College of Arts and Humanities

From Hollywood to Tigertown: Meet World Cinema’s newest lecturer and Emmy-nominated producer


Sam Sokolow is on a mission to teach Clemson University students how to make movies. But limiting it to that sells the endeavor short. Under Sokolow’s guidance, more Clemson students will know what it takes to make commercials, documentaries and television shows.

The two-time Emmy-nominated Hollywood film and television producer completed his first semester at Clemson teaching filmmaking to World Cinema students over the fall. Sokolow found a permanent home in the Upstate after moving this summer from Los Angeles with his wife and actress, Julia Fowler.

The growing World Cinema program has long offered respectable film theory and literature courses. Sokolow says he was attracted to Clemson because of program director John Smith’s desire for students to learn how to make productions from the ground up. And Smith hired the man to do it.

“I have several big course ideas I’d like to institute,” Sokolow said. “They want to grow, so let’s see if we can grow this thing.”

Sokolow is a native New Yorker and Boston University graduate. The film industry has been embedded in his family since his birth, as both parents were producers in New York during the 1970s. His older brother, Alec, is an Oscar-nominated screenwriter for his work in “Toy Story.”

Sam Sokolow poses for a photo on the red carpet of the 69th Primetime Emmy Awards in 2017 with his wife, Julia Fowler.

After graduating with a communications degree in 1991, Sokolow worked as a crime reporter at The New York Daily News. He learned about the human condition by covering tragedy while on the job. But Sokolow wanted to break into the film industry.

So, he made it happen. It took showmanship, Sokolow admits, but producing enough commercials and freelance jobs led him to write, produce and direct an independent film with a friend in 1997. The pair sold it online through Amazon, a distribution method unheard of in 1999.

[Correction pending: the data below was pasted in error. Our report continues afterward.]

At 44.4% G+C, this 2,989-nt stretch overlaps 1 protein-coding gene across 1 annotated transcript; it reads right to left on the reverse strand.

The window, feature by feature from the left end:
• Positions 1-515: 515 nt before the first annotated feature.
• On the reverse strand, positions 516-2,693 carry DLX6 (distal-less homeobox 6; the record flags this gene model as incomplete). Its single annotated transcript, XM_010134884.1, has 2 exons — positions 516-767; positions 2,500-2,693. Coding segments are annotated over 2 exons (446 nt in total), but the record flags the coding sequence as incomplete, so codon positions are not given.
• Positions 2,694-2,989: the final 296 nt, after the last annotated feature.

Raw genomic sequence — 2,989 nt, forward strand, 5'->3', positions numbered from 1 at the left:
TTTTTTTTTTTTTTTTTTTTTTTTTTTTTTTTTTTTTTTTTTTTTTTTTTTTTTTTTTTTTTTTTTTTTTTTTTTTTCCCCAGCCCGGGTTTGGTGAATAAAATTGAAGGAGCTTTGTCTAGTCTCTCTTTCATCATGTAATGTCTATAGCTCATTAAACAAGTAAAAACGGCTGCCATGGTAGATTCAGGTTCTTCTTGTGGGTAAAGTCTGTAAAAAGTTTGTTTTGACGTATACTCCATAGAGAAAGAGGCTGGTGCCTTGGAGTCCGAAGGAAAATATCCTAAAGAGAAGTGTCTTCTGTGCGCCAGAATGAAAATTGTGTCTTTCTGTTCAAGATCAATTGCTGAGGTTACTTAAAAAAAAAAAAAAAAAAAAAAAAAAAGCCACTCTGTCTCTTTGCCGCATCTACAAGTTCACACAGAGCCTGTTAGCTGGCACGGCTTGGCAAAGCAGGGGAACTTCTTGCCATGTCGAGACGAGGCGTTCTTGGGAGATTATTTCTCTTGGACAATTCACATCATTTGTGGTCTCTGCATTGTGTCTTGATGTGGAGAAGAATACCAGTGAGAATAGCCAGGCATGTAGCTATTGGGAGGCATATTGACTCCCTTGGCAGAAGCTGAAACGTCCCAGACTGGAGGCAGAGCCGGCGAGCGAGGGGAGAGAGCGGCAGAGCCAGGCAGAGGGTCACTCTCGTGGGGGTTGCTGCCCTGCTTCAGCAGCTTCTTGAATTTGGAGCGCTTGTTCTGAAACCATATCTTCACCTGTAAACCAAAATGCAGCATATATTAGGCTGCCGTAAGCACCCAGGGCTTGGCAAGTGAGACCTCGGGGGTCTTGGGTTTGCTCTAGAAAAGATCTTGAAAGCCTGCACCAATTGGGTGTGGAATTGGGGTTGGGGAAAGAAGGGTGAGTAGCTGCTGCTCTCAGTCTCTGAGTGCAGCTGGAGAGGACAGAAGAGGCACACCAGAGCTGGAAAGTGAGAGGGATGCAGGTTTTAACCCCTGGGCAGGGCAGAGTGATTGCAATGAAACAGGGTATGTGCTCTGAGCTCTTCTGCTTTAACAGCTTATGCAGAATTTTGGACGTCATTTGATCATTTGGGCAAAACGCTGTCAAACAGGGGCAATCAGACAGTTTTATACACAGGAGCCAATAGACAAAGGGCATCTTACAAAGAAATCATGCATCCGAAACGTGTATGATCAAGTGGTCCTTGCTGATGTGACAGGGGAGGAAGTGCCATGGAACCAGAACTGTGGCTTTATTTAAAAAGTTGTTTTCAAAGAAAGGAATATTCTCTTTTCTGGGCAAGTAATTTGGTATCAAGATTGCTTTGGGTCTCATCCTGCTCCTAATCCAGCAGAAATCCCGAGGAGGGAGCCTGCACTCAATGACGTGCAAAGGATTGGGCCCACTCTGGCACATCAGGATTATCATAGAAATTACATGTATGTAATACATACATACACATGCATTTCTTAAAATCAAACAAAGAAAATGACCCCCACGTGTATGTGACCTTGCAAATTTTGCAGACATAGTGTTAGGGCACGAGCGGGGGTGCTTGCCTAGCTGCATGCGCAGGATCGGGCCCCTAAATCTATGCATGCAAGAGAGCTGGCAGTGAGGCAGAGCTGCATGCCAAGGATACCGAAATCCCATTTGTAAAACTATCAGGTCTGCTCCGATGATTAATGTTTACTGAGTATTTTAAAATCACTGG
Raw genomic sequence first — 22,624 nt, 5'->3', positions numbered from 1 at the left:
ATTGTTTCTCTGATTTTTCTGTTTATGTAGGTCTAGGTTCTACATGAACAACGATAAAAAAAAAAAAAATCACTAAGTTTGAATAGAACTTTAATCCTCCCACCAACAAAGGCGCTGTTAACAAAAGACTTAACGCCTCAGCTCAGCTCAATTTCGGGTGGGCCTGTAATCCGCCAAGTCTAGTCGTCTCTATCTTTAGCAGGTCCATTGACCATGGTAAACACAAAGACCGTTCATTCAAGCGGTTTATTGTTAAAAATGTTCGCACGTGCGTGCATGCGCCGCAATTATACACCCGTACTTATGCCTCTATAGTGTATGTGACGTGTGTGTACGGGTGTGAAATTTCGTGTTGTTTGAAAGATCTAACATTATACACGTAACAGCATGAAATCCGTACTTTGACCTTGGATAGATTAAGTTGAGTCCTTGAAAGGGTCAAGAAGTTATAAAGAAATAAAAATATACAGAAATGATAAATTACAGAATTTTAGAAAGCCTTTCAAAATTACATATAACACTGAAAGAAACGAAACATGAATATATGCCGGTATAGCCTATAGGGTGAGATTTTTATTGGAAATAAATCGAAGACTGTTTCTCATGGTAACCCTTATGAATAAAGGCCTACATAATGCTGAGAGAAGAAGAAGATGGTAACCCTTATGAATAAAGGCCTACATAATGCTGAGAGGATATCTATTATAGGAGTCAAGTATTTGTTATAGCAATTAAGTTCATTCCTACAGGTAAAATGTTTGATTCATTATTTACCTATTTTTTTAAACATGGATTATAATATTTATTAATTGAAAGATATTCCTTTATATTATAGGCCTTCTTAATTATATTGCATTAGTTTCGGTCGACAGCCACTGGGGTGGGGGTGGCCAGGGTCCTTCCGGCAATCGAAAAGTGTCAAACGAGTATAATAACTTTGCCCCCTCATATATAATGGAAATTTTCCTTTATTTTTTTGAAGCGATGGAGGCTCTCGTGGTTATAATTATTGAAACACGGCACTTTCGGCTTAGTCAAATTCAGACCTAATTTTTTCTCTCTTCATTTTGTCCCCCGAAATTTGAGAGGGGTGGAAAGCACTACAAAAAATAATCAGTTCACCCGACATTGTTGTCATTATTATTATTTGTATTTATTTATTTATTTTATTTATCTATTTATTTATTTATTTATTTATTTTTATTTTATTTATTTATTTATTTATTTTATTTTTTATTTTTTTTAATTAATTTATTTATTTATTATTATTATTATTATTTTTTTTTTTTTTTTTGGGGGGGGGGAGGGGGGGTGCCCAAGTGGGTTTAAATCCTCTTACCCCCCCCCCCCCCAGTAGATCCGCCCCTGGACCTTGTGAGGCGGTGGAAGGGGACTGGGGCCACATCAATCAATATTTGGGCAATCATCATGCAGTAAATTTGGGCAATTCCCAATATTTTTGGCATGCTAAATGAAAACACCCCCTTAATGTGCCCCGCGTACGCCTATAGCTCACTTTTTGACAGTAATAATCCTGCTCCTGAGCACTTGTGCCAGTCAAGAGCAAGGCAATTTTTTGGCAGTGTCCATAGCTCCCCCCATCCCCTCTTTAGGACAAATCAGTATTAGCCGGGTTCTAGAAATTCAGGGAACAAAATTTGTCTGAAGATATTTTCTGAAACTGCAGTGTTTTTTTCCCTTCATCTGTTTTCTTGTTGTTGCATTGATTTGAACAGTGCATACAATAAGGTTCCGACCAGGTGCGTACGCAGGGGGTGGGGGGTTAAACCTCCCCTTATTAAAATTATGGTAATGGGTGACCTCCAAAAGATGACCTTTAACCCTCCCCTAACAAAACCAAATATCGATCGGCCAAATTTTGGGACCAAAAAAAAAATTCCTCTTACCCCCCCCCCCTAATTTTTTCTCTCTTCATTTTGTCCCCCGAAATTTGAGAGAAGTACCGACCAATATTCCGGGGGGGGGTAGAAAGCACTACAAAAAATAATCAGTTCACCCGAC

“I don’t need Hollywood anymore to have 35 million people take a look,” Sokolow told The New York Times in 2000.

Throughout the 2000s, Sokolow produced shows for CMT, MTV and Oxygen. He found mainstream success as an executive producer in 2017 during the release of “Genius,” a biographical anthology drama series on National Graphic. It also happened to be the network’s first scripted series. The pilot season depicted the life of Albert Einstein, based on the 2007 book “Einstein: His Life and Universe” by Walter Isaacson.

More seasons were ordered after Emmy nominations rolled in. Season two focused on Pablo Picasso, season three on Aretha Franklin and season four premieres on February 1, 2024 on National Geographic. The following day, episodes will be released on Disney+ and Hulu. The new eight-episode season focuses on Martin Luther King Jr. and Malcolm X through Black History Month.

Sokolow’s interview with Clemson News has been edited for length and clarity.

Clemson News: Please share how your journey led you from Los Angeles to Clemson.

Sam Sokolow: “About a year ago, my wife and I decided we wanted to move to South Carolina to be closer to family. My in-laws live in Gaffney. I love teaching. I had an idea to help build a film school, but I wasn’t sure what was going on down here.